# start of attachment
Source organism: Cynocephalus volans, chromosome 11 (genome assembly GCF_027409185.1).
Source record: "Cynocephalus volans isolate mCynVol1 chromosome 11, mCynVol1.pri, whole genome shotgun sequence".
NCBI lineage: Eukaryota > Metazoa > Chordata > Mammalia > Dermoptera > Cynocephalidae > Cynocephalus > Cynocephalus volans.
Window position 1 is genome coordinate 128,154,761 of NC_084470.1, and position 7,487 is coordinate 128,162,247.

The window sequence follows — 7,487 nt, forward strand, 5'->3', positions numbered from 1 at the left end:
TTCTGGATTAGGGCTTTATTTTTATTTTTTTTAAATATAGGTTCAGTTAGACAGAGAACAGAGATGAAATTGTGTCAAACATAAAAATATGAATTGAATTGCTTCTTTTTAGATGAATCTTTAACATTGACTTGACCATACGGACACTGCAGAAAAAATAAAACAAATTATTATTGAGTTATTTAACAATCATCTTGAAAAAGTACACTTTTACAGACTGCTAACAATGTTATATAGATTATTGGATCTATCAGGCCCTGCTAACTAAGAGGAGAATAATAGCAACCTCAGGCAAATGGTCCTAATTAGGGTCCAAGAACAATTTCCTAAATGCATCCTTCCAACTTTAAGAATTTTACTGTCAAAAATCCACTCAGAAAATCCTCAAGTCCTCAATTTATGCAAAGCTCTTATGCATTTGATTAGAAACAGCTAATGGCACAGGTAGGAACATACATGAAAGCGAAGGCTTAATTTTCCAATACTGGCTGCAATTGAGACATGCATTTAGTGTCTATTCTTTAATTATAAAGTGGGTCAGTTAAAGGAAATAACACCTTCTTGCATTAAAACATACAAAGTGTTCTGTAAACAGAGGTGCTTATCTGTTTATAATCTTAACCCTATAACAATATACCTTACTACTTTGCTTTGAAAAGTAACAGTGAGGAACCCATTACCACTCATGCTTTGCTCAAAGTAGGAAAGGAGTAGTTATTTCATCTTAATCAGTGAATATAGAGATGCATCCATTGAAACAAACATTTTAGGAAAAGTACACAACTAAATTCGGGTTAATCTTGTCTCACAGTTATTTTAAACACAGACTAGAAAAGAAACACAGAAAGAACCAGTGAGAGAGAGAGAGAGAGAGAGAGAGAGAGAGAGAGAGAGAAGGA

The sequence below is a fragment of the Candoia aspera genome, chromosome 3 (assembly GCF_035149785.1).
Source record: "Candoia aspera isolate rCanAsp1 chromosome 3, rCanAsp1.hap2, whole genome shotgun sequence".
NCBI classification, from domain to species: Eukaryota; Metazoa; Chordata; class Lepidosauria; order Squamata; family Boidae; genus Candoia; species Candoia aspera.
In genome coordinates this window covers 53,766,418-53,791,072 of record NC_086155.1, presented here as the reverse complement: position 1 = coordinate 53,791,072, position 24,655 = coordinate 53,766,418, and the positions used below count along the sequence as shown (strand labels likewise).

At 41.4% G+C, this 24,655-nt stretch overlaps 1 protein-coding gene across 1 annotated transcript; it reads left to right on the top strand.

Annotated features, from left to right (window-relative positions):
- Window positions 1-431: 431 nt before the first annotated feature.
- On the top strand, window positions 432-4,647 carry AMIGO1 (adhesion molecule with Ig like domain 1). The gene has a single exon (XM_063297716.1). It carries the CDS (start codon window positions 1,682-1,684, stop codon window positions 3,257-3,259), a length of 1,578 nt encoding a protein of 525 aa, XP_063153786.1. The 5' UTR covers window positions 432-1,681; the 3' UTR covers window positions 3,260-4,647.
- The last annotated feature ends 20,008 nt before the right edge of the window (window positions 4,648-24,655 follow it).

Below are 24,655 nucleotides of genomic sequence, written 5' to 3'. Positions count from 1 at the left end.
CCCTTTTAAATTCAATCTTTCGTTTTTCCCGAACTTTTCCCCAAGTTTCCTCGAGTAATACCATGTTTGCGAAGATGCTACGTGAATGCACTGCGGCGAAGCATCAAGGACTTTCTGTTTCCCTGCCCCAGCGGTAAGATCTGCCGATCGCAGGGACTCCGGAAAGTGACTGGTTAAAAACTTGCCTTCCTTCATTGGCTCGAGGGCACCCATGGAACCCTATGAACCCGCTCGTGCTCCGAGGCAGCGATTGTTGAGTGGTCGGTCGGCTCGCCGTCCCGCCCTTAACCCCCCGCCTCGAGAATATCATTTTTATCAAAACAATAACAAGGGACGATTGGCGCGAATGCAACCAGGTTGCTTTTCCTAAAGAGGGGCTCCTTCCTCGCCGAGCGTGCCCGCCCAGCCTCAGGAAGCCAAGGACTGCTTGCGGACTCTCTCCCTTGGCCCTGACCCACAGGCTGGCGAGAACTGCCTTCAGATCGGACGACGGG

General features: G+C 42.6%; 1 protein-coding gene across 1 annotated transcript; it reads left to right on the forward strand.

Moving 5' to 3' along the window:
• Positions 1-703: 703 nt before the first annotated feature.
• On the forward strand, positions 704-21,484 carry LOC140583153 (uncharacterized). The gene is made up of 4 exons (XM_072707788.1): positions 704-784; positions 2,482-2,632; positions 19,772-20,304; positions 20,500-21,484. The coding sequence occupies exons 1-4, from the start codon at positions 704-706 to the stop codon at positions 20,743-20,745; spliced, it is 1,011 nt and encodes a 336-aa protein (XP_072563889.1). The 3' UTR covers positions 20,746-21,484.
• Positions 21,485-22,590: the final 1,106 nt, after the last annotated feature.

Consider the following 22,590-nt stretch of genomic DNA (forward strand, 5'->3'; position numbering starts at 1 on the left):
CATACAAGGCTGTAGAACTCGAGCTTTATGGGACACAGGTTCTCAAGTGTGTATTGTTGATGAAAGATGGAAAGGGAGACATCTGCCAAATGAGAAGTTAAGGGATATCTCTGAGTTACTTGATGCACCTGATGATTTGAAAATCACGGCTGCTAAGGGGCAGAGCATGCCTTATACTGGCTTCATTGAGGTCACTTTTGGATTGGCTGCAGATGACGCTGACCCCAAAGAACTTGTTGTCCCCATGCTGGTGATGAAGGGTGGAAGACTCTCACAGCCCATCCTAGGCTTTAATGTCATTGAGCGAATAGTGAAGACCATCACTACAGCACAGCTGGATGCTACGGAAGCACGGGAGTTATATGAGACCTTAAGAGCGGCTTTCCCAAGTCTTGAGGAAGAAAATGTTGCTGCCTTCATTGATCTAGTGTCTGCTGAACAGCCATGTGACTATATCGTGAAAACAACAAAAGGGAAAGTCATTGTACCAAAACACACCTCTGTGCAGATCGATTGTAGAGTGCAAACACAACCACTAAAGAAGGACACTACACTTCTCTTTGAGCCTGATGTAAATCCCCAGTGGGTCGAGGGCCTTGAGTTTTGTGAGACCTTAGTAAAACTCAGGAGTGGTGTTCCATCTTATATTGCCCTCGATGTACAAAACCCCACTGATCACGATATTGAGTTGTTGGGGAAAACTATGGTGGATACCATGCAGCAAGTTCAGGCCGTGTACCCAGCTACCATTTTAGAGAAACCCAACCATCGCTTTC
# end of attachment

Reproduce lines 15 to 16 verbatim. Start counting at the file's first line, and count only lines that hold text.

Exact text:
- The last annotated feature ends 20,008 nt before the right edge of the window (window positions 4,648-24,655 follow it).

Below are 24,655 nucleotides of genomic sequence, written 5' to 3'. Positions count from 1 at the left end.